A decade ago, global warming was an idea that was largely theoretical. But a recent report by the U.N.-sponsored Intergovernmental Panel on Climate Change (IPCC) makes it clear that global warming has begun. Over the past century worldwide temperatures have climbed more than 1 degree F, and the 1990s were the hottest decade on record. The result is a laundry list of changes that scientists have recorded. For instance: the annual melt season in Antarctica has increased up to three weeks in just 20 years; the legendary Mount Kilimanjaro has lost 75 percent of its ice cap since 1912, and scientists believe it could vanish from Africa's tallest peak within 15 years. Beyond melting snows and rising ocean levels, coral reefs are dying off as ocean waters grow warmer, and drought is the norm in parts of Asia and Africa.

Such facts have convinced scientists that global warming is no longer just theory. In fact, they say, temperatures may be rising faster than anyone expected. Since the start of the Industrial Revolution, humans have increased the concentration of carbon dioxide in the atmosphere 30 percent, and each year the rate of increase grows faster. By 2100, the IPCC says, average temperatures will increase between 2.5 degrees F and 10.4 degrees F. That's more than 50 percent higher than predictions made just six years ago.

Scientists, of course, can paint a pretty scary picture about the type of world our grandchildren will live in. And we're justified in harboring more than just a little skepticism about the demise of planet Earth. After all, cyclical climate trends have been the norm for millions of years. But unlike past shifts in the global climate is the human factor. With more than 6 billion of us now occupying the same rock flying through the universe, it's only logical that we've had some impact on our own nest.

Agriculture has come under criticism by environmental groups as destructive to our environment and as a major contributor to global warming. I'm pretty skeptical about those claims, too. But even if they're true, my response to environmentalists is that it's hard to live on clean air alone. However, I realize we can't be too smug about our industry-especially with the large number of people now rushing to the country to make ranching their new career.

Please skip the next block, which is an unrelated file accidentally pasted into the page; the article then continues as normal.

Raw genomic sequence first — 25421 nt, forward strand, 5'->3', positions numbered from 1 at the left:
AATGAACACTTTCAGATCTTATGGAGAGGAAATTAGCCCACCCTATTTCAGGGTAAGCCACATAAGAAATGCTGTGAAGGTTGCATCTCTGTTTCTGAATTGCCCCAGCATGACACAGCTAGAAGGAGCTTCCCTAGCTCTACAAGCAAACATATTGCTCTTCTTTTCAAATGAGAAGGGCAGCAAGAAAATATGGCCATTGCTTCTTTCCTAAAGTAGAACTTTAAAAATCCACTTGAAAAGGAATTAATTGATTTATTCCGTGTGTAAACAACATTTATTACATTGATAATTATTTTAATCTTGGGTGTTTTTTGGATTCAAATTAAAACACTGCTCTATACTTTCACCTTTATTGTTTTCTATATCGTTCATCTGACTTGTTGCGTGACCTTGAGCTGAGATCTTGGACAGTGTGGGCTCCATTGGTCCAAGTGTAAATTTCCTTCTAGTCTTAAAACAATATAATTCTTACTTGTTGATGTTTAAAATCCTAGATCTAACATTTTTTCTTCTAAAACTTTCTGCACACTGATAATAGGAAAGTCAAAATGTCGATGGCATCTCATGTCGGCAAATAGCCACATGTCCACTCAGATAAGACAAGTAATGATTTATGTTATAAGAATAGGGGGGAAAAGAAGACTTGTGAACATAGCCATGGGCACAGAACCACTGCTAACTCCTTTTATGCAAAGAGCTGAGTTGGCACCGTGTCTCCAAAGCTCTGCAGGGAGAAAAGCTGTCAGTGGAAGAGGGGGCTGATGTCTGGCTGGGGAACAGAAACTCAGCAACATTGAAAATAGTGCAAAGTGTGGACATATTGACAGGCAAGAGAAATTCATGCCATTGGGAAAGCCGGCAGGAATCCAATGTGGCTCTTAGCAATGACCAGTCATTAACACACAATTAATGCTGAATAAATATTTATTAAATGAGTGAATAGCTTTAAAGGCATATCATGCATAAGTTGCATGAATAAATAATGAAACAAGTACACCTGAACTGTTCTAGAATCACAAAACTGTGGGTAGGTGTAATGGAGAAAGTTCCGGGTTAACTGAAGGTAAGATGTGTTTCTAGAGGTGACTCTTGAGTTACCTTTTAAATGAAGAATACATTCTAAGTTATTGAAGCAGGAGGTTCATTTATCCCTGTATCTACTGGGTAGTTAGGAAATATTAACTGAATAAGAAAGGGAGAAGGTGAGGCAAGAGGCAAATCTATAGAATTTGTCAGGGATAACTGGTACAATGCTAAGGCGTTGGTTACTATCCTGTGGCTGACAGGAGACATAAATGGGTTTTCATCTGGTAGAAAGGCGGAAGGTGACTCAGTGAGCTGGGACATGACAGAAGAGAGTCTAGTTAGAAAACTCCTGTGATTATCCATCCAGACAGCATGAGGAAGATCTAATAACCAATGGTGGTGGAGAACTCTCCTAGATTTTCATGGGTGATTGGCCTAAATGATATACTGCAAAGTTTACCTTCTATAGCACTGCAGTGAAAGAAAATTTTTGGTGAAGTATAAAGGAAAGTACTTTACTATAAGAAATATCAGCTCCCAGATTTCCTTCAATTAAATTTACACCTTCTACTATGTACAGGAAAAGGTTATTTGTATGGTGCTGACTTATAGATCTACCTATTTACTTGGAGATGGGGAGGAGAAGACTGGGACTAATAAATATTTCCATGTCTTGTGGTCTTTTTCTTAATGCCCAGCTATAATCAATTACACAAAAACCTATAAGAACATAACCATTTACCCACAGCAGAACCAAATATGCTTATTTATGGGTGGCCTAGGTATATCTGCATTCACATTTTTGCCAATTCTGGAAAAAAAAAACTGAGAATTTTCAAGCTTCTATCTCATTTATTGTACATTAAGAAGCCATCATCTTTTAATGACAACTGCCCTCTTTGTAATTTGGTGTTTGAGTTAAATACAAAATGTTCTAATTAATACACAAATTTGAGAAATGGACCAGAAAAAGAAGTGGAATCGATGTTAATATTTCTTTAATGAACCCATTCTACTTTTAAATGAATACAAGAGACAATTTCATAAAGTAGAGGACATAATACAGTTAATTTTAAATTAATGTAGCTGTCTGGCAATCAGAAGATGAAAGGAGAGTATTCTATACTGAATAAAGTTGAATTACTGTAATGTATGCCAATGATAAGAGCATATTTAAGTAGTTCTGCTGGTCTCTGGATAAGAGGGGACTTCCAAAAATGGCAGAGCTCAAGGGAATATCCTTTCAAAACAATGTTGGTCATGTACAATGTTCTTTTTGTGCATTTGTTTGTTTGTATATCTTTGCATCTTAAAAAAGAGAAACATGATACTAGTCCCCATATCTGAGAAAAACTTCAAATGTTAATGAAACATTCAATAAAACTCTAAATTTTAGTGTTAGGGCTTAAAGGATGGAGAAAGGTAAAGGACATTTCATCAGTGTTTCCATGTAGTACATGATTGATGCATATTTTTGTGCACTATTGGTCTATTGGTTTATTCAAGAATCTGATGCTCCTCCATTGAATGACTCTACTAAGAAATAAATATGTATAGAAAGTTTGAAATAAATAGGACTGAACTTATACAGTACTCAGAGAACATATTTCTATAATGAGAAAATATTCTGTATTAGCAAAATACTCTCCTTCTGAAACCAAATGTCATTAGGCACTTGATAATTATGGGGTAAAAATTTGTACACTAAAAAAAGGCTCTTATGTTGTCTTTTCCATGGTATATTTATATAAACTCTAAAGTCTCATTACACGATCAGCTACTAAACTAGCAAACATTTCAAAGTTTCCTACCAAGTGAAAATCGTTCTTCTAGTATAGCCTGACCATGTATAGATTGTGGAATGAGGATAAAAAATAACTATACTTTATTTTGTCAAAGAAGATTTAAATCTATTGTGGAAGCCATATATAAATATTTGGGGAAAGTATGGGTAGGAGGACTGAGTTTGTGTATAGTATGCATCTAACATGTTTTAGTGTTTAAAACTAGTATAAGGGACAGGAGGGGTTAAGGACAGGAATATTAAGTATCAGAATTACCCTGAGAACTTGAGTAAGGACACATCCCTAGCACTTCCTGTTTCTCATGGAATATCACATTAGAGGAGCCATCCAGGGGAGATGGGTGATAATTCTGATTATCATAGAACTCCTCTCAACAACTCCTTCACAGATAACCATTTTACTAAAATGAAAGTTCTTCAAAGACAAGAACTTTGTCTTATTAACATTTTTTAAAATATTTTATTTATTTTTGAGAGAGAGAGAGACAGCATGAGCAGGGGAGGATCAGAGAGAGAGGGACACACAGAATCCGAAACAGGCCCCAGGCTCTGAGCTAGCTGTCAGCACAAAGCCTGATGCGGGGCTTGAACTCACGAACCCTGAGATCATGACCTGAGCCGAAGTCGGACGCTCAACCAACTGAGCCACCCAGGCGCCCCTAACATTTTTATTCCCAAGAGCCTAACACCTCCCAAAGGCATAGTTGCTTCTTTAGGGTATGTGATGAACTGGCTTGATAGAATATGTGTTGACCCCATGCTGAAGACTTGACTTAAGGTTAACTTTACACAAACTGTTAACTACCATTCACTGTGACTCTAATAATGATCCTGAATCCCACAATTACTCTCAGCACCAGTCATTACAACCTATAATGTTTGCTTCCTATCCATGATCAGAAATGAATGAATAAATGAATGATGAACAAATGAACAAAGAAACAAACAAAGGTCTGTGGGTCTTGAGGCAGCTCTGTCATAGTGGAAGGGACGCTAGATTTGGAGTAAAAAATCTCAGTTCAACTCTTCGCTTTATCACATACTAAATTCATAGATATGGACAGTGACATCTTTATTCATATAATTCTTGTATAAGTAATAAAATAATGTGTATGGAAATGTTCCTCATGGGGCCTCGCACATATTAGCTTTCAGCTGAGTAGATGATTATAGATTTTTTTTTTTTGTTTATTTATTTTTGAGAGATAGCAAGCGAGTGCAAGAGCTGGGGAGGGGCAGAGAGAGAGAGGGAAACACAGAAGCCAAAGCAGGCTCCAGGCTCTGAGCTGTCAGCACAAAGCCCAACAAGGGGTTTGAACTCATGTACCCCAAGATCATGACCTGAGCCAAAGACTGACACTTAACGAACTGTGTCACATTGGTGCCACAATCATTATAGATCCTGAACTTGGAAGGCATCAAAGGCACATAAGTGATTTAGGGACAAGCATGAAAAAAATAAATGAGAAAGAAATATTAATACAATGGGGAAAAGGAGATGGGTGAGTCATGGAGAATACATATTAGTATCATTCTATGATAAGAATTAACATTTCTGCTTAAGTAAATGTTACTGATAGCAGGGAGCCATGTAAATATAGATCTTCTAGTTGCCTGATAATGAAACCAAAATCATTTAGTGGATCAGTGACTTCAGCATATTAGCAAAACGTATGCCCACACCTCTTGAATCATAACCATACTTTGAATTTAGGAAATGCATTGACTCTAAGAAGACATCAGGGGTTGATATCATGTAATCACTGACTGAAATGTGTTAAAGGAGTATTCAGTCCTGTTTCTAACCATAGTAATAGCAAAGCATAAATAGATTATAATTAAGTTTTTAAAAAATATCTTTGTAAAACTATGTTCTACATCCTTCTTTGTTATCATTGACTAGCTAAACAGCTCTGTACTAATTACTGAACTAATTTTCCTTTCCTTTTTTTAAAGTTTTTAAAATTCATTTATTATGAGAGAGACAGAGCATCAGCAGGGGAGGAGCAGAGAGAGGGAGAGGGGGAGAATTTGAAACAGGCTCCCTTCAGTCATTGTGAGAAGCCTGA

As Time magazine reported (April 23, 2001), ranchland in the Texas Hill Country has escalated in value by 300 percent to 500 percent in the past decade. It's a hotspot for tech millionaires to build lavish getaways-raising a few buffalo, emus or cows in the process. Texas A&M University, bombarded by questions from first-time ranchers, has launched an Urban Rancher Web site to teach the basics from septic tanks to wildlife feeding. Neil Wilkins, a wildlife biologist at A&M, was quoted in Time: "All the time I hear they want to restore the native habitat with buffalo and bluebonnets. They call and say, 'I've already cleared the brush, now what?'" Of course, they've destroyed the very habitat that attracted wildlife.

One of the new "windshield ranchers" as Time described them, flies in by charter jet from Houston to a 200-acre ranch outside Kerrville. When he couldn't conquer the seaweed in a newly created lake, he tried carp, then chemicals, and finally filled it in with concrete. Another couple bought a lavish ranchette and spent millions expanding the house (to 8,600 square feet) and barn (to 28 stalls with a covered riding ring).

Such reports make it easy to believe the scientists who authored the global warming report when they tell us that with just 4 percent of the world's population, the United States produces 25 percent of the world's greenhouse gases. Your new neighbors, those with the new SUV and the pocketful of cash, are contributing more than their share to global warming-and hurting the image of all of agriculture in the process.